Portrait of the Artist as a Young Man
Epiphany in "A Portrait of the Artist as a Young Man" College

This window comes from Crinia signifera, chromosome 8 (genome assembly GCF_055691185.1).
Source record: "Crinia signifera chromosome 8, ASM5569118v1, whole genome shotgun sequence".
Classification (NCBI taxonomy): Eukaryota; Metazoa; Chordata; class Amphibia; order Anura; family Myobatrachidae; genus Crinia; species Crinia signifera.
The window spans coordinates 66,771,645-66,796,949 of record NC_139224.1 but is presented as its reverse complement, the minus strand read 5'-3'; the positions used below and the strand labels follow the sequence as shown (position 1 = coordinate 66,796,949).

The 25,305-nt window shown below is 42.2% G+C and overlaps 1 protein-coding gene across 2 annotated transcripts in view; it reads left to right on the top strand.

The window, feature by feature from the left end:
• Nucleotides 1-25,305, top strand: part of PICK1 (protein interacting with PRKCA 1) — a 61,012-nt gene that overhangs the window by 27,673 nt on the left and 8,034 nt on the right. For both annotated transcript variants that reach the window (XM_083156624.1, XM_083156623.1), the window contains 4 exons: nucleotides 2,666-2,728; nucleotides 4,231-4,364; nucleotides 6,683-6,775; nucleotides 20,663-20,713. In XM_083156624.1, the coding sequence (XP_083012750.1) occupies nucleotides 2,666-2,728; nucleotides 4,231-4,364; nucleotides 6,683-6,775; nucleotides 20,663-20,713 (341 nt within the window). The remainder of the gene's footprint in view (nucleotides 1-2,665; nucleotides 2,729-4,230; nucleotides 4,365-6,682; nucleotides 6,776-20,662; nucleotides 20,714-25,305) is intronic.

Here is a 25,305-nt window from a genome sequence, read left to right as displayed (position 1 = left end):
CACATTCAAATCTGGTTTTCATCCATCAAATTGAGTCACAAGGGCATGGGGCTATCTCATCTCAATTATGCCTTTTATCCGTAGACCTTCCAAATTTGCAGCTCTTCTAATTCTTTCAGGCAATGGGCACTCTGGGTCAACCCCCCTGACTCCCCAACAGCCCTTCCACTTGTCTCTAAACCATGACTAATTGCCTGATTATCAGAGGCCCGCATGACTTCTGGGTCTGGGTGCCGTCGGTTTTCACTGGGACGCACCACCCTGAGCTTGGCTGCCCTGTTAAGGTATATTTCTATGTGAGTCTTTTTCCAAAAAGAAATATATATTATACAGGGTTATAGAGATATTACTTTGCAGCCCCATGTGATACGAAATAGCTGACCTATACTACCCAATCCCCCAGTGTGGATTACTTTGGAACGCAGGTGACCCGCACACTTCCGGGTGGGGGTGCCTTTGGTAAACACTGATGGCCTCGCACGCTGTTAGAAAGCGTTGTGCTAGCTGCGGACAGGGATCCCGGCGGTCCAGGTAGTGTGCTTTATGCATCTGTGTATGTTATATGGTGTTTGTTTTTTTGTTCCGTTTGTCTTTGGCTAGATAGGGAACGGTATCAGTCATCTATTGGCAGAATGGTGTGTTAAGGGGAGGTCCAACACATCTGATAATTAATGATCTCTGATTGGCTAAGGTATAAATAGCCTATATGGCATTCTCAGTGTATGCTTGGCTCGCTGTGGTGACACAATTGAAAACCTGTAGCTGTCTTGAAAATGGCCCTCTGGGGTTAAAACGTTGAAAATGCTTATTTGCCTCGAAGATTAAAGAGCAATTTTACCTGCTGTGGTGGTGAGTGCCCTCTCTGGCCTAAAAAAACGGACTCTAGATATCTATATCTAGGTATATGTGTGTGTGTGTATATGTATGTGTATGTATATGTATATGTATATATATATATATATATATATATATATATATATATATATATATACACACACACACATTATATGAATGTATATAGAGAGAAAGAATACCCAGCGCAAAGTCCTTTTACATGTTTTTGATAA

The word “epiphany”, literally meaning “showing forth”, is originally a Biblical term, referring to the festival commemorating the manifestation of Christ to the Gentiles, often called the “Magi”, usually celebrated on 6th January, or Twelfth Night. On this day there is a Church feast celebrating the coming of the “three Kings of the Orient” to worship the baby Jesus. The word, however, is adapted by James Joyce to encompass his artistic vision, first expressed in the Preface to the “Dubliners”, and then defined in more detail in “Stephen Hero”, his first autobiographical story, almost destroyed by him, and then published as a fragment after his death. In “Stephen Hero”, Stephen, planning a book of epiphanies, tells us that “by an epiphany he meant a sudden spiritual manifestation, whether in the vulgarity of speech or of gesture or in a memorable phase of the mind itself. He believed that it was for the man of letters to record these epiphanies with extreme care, seeing that they themselves are the most delicate and evanescent of moments”. An epiphany, therefore, in Joyce’s sense, “shows forth” the full reality of what is seen and observed, but not in logical, analytical form. The reality appears to the mind in a flash of...
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